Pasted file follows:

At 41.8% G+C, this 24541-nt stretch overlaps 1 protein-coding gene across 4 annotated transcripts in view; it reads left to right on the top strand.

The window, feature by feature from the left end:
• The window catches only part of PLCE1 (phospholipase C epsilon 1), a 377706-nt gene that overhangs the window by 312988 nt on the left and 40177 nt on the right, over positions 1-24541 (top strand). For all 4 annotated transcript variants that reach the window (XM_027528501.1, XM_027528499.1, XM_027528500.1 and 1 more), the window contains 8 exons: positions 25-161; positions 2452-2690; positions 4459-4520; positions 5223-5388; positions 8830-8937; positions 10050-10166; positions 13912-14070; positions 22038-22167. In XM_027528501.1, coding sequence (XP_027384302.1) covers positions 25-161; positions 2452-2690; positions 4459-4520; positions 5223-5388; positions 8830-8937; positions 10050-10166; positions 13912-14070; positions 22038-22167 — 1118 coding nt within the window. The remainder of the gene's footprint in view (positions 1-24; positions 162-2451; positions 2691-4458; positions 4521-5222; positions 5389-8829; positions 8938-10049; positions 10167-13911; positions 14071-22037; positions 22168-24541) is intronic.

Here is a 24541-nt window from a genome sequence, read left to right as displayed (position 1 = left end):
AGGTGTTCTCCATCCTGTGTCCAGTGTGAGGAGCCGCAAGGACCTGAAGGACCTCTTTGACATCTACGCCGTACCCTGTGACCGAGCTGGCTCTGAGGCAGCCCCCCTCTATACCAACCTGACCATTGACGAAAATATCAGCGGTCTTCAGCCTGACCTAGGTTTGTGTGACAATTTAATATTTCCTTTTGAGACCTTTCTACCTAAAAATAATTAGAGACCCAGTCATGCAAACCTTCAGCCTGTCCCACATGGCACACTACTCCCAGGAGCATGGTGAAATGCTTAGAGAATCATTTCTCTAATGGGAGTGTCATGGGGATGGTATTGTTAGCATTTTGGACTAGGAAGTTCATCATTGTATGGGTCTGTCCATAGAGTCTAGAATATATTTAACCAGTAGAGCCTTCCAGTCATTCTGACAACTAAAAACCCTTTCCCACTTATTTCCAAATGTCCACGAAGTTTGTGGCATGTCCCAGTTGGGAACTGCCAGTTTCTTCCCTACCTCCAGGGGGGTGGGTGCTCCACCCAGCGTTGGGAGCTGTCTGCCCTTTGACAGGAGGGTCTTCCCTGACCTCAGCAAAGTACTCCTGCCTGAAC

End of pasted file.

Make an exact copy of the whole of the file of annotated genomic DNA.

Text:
At 41.8% G+C, this 24541-nt stretch overlaps 1 protein-coding gene across 4 annotated transcripts in view; it reads left to right on the top strand.

The window, feature by feature from the left end:
• The window catches only part of PLCE1 (phospholipase C epsilon 1), a 377706-nt gene that overhangs the window by 312988 nt on the left and 40177 nt on the right, over positions 1-24541 (top strand). For all 4 annotated transcript variants that reach the window (XM_027528501.1, XM_027528499.1, XM_027528500.1 and 1 more), the window contains 8 exons: positions 25-161; positions 2452-2690; positions 4459-4520; positions 5223-5388; positions 8830-8937; positions 10050-10166; positions 13912-14070; positions 22038-22167. In XM_027528501.1, coding sequence (XP_027384302.1) covers positions 25-161; positions 2452-2690; positions 4459-4520; positions 5223-5388; positions 8830-8937; positions 10050-10166; positions 13912-14070; positions 22038-22167 — 1118 coding nt within the window. The remainder of the gene's footprint in view (positions 1-24; positions 162-2451; positions 2691-4458; positions 4521-5222; positions 5389-8829; positions 8938-10049; positions 10167-13911; positions 14071-22037; positions 22168-24541) is intronic.

Here is a 24541-nt window from a genome sequence, read left to right as displayed (position 1 = left end):
AGGTGTTCTCCATCCTGTGTCCAGTGTGAGGAGCCGCAAGGACCTGAAGGACCTCTTTGACATCTACGCCGTACCCTGTGACCGAGCTGGCTCTGAGGCAGCCCCCCTCTATACCAACCTGACCATTGACGAAAATATCAGCGGTCTTCAGCCTGACCTAGGTTTGTGTGACAATTTAATATTTCCTTTTGAGACCTTTCTACCTAAAAATAATTAGAGACCCAGTCATGCAAACCTTCAGCCTGTCCCACATGGCACACTACTCCCAGGAGCATGGTGAAATGCTTAGAGAATCATTTCTCTAATGGGAGTGTCATGGGGATGGTATTGTTAGCATTTTGGACTAGGAAGTTCATCATTGTATGGGTCTGTCCATAGAGTCTAGAATATATTTAACCAGTAGAGCCTTCCAGTCATTCTGACAACTAAAAACCCTTTCCCACTTATTTCCAAATGTCCACGAAGTTTGTGGCATGTCCCAGTTGGGAACTGCCAGTTTCTTCCCTACCTCCAGGGGGGTGGGTGCTCCACCCAGCGTTGGGAGCTGTCTGCCCTTTGACAGGAGGGTCTTCCCTGACCTCAGCAAAGTACTCCTGCCTGAAC